8. There is no evidence on the record of any illicit intimacy between Sat Narain and Ram Kali. The question of Ram Kali's character or reputation was not in issue before the Magistrate and we express no opinion on it. But it is abundantly clear that Sat Narain and Ram-Kali are friends and that such articles as Ram Kali handed over to Sat Narain were gifts or handed over for the purpose of pawning.
9. The learned Magistrate convicted both the accused on a twofold ground: (1) That the articles were the property of Venayek; (2) that? both the accused had pleaded guilty. He directed that Ram Kali be released on her executing a bond for Rs. 100 with two sureties for like amount, to be of good behaviour for a year and to appear and receive sentence whenever called upon to do so. He sentenced Sat Narain to one day's simple imprisonment and a fine of Rs. 300. Sat Narain appealed. The learned Sessions Judge on appeal reversed the conviction and sentence. Ram Kali filed no appeal.
10. A preliminary objection was raised in the Court below that Sat Narain having pleaded guilty to the charge, had no right of appeal, and Section 412, Criminal P.C. was cited in support of this contention. This plea was repelled by the Court below. The learned Government Advocate has put this forward as a substantive plea in his appeal to this Court. We are of opinion that this plea must fail. Where an accused person pleads guilty on a charge under Section 380, I. P. C, but the said plea is founded as here |upon an erroneous conception of one's right in the property, Section 412, Criminal P. C, is inapplicable to the case and cannot shut out one's right of appeal.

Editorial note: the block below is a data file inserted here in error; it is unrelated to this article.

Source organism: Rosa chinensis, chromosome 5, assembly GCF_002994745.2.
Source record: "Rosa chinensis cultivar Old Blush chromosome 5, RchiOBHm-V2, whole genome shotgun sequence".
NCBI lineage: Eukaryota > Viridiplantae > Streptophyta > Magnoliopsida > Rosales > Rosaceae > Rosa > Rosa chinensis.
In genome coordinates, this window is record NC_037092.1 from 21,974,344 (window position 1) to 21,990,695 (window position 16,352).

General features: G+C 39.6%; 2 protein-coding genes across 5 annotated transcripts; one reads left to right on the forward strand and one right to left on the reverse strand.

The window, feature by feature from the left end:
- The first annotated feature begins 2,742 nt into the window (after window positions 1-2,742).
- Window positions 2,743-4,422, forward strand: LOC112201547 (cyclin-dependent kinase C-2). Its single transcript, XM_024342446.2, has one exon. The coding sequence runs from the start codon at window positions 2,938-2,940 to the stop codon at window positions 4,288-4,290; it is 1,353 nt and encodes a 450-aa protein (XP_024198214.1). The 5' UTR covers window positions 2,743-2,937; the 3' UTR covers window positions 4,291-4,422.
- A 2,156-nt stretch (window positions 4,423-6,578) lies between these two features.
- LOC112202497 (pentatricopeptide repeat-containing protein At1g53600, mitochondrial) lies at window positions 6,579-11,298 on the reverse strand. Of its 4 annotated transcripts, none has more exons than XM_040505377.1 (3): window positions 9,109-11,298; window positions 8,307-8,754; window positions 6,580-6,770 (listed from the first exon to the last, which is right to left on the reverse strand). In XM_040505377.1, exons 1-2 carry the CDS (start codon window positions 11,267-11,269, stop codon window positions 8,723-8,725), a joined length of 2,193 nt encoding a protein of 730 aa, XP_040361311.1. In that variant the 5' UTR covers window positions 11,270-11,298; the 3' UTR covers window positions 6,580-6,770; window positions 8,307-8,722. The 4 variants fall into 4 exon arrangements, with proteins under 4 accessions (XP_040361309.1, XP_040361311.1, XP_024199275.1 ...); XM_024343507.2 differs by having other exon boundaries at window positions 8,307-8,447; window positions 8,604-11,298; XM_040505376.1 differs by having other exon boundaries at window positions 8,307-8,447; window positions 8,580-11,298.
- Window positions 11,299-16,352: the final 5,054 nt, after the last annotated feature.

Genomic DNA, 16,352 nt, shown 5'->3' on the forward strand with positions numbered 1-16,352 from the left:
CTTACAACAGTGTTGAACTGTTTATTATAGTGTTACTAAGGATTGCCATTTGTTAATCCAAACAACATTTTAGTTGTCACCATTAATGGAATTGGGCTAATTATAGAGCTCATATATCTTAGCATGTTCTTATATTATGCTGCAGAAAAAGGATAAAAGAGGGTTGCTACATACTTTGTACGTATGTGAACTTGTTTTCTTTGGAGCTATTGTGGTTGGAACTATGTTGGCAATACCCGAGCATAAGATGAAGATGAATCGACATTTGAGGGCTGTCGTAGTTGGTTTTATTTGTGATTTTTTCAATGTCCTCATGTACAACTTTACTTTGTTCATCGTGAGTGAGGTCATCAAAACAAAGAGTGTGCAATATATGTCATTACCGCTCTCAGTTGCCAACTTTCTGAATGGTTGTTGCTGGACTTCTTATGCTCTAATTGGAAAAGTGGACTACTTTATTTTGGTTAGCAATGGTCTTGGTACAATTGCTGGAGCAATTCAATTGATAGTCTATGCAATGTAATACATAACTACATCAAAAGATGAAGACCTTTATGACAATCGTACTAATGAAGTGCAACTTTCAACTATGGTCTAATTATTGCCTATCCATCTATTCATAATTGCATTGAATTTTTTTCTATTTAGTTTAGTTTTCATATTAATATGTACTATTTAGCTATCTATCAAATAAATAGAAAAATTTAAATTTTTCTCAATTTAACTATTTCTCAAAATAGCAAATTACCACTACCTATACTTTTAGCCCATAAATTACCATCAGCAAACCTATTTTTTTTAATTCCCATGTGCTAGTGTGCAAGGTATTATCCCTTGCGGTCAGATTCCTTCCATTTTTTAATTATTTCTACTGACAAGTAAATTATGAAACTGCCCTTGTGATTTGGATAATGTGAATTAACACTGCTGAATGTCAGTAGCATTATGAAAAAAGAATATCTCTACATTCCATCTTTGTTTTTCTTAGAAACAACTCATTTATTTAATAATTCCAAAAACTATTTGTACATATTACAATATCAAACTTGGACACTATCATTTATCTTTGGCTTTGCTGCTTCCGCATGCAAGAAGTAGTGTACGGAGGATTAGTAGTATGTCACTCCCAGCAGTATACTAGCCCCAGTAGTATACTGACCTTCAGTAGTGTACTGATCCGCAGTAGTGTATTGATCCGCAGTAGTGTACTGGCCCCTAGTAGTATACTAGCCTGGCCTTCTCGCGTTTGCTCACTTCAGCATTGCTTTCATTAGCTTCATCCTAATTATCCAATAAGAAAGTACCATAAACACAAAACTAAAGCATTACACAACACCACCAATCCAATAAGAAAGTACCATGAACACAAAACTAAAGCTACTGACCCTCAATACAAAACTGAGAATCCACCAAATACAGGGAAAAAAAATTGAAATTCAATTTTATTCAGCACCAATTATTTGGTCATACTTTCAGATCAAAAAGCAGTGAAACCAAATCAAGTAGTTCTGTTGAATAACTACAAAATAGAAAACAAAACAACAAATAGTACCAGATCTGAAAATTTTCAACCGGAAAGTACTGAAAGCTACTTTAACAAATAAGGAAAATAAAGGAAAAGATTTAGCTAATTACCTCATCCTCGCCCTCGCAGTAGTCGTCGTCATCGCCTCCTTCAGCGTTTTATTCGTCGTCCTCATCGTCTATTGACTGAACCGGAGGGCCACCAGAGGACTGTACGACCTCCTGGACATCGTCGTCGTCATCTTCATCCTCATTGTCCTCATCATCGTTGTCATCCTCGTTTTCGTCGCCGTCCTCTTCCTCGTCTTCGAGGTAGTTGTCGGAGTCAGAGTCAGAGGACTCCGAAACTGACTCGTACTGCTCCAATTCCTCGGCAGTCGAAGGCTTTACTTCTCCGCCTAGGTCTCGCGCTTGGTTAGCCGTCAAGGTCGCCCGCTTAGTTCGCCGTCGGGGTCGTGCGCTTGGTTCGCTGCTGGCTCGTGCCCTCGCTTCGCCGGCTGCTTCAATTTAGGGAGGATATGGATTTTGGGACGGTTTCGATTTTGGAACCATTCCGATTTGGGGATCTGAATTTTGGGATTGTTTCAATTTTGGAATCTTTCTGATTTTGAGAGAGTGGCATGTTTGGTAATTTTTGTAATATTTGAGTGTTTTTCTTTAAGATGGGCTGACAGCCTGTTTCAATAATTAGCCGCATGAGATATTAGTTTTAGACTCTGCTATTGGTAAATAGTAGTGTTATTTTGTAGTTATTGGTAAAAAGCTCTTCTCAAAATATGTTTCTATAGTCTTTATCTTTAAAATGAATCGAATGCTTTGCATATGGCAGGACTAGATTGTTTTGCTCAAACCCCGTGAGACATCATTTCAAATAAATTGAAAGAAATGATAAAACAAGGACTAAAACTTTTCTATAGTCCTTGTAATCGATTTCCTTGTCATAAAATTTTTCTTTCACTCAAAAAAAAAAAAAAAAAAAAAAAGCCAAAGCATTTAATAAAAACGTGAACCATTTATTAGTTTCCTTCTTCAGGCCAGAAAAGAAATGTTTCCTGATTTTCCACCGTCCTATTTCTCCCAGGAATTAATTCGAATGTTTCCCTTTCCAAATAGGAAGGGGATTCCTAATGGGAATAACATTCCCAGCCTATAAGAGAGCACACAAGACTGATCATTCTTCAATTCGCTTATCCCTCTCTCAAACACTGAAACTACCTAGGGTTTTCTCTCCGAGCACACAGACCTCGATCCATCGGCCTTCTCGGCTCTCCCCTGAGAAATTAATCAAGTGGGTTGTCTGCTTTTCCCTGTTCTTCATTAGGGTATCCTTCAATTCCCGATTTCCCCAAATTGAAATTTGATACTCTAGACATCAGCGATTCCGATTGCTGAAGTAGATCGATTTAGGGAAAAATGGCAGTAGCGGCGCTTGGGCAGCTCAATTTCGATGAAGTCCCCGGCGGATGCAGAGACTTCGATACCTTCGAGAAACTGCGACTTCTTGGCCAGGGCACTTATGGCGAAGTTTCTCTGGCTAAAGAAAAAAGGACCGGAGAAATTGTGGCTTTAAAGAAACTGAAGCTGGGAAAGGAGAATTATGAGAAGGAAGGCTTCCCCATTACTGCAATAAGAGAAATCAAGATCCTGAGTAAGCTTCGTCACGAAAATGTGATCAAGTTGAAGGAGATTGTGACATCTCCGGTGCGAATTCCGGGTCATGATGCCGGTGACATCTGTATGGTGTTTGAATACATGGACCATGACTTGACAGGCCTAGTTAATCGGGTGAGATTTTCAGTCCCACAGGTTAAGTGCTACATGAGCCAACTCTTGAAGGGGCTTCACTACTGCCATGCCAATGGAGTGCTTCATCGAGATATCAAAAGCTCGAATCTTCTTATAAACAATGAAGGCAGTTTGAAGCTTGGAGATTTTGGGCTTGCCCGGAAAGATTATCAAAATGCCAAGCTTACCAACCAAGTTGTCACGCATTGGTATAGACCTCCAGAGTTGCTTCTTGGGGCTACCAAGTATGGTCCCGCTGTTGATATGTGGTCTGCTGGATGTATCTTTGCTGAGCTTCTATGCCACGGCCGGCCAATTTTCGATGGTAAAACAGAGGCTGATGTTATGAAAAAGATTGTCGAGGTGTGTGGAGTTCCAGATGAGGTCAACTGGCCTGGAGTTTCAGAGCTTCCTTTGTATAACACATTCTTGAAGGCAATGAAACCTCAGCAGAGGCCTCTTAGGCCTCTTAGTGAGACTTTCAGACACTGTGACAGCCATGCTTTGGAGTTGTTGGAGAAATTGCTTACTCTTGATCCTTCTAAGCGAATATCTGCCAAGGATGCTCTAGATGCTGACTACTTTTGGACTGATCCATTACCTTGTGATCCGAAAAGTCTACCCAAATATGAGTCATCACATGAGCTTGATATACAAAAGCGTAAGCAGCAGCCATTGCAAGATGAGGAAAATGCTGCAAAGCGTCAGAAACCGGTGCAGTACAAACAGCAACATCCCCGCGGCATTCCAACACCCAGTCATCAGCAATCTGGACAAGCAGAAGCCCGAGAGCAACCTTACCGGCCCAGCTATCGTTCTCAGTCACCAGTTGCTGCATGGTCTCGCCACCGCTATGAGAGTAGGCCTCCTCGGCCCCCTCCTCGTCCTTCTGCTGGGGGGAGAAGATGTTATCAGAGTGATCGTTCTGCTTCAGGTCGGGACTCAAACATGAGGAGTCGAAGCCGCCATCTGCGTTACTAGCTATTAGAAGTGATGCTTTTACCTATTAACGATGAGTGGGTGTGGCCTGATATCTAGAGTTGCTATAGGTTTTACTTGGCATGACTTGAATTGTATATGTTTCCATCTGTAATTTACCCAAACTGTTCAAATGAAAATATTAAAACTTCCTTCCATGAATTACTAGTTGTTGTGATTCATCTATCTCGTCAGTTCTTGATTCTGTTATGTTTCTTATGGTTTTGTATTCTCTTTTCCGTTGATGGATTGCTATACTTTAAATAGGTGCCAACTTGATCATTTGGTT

11. The Court of first instance has not considered the case in. its proper perspective and has failed to grasp the nature and character of the wife's interest in the property. Both in the police report and in his deposition in Court, Venayek claims that the property belonged to him. These statements obviously proceed upon the common and popular conception of the husband's dominion over the wife's property In the police report, it is admitted that out of item 16 a pair of silver dadni and dhar was a present to the wife by her mother. The learned Magistrate thought that
all the articles were not exclusive property of the husband. Some belonged to the husband, others belonged to the wife.
12. He observed:
The articles are such which cannot be said to-be the exclusive property of Mt. Ram Kali, for the list includes' such articles as silver lota, etc.